Another real possibility is a clogged vent line filter. If the filter gets wet, it will probably clog. Personally, I would remove the filter and install a piece of hose in its place. The other option is to buy a replacement filter.
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Old 05-21-2016, 08:27 PM   #7
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I pulled the motor apart and dried off everything with a heat gun. Replaced both bearings and the motor runs fine. I do not waste money on a rebuild kit every time it need rebuilding. I purchase the seals and impellers individually from a local chandlery. The bearings I got from an on-line bearing house 30 of them for $15.00. The gaskets I make my self. It costs me peanuts to keep the thing running.
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Old 05-21-2016, 09:49 PM   #8
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My thoughts: is it really that much easier to type a ' instead of a g ? Last I looked, the g is much closer to the n on a keyboard...
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Old 05-21-2016, 10:27 PM   #9
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If you have to keep spending those peanuts, not to mention the value of your time and effort, to keep it running, it doesn't sound to me like they're a very good investment. Everything has a lifespan...it's time to replace it unless you just want to keep throwing good peanuts after bad.

Should we discover that the vent line is plugged, what's the best way to unplug it? Water? Air?


You aren't gonna get out of this that easily...clearing a blocked tank vent requires some manual labor. However, like most things, prevention is a LOT easier than cure.

Vent line blockages typically occur in only two places--the vent thru-hull and the other end of the vent line...that end of the hose and the vent fitting on the tank. They rarely if ever occur anywhere else.

Start at the thru-hull...use a screwdriver blade, ice pick--whatever works--to scrape out anything that it's in it. If there's a screen, knock it out...screens create more problems than they solve or prevent. Then CAREFULLY open the cap on the deck pumpout fitting to relieve any pressure...you don't want to remove any hoses from the tank before doing this! Remove the vent line from the tank (warming the hose a bit with a blow dryer makes that easier)....scrape out whatever you find in either or both. Reconnect the vent line to the tank.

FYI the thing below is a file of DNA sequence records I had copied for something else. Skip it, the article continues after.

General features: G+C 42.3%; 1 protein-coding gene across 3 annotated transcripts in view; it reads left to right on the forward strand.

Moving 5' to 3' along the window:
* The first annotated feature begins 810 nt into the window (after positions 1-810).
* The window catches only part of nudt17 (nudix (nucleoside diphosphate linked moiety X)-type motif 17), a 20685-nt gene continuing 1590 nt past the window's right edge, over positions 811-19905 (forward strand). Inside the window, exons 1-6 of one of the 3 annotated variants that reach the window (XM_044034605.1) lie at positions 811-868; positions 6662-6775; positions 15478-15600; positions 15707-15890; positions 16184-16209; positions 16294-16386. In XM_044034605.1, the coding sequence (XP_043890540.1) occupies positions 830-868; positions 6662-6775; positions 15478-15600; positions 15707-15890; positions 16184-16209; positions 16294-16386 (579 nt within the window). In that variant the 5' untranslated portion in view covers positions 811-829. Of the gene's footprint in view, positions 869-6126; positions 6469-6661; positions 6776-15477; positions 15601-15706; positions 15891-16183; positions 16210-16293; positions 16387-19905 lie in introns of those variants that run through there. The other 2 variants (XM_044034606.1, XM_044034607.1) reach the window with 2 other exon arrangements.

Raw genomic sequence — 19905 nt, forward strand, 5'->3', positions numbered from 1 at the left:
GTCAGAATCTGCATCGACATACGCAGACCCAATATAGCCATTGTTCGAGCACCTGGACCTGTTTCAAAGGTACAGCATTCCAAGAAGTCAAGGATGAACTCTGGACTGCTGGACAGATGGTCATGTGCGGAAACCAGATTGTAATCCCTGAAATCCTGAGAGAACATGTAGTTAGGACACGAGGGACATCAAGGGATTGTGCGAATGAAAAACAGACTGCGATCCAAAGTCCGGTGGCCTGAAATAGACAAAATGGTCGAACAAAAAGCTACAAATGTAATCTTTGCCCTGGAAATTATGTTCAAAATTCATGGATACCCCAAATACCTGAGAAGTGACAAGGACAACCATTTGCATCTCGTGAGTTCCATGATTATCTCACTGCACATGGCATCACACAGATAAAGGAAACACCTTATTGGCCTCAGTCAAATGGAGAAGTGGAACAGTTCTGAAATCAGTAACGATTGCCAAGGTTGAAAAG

That SHOULD clear it. I also recommend that you replace the "vent" thru-hull with plain ol' bulkhead thru-hull--the kind you can stick your finger into...the same kind your sinks and bilge drain out of. This will allow you to prevent future vent blockages by simply sticking a hose nozzle up against it to back flush the line every time you wash the boat. Any critter that's taken up residence in it will just take a water slide ride into the tank. It's especially important to keep a close eye on the vent thru-hull in the spring, 'cuz that's favorite place for mud daubers to build a nest (I once had to clean one out of the venturi tube in the grill on my boat!)

NEVER overfill the tank! Waste builds up the tank fitting and that end of the vent line, creating a blockage. If you don't have a tank level indicator that lets you know how much is in the tank, install one!

Remove any vent line filter...they actually help to create the very problem they're sold to solve because they impede the flow of air in an out the vent line that's needed to keep a tank aerobic, which is the key to odor PREVENTION. Plus, they're expensive and are toast if they get wet--which makes it impossible to backflush the vent line to keep it clear. If your tank location or vent line installation makes impossible to use passive ventilation to keep the tank aerobic, some modification may work, or it may be necessary to install an aeration system. I'll be glad to help you work that out.

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My thoughts: is it really that much easier to type a ' instead of a g ? Last I looked, the g is much closer to the n on a keyboard...
If a li'l ol' informal contraction upsets you enough to comment on it, my sloppy punctuation and slang contractions must give you chronic indigestion!

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Old 05-21-2016, 11:04 PM   #10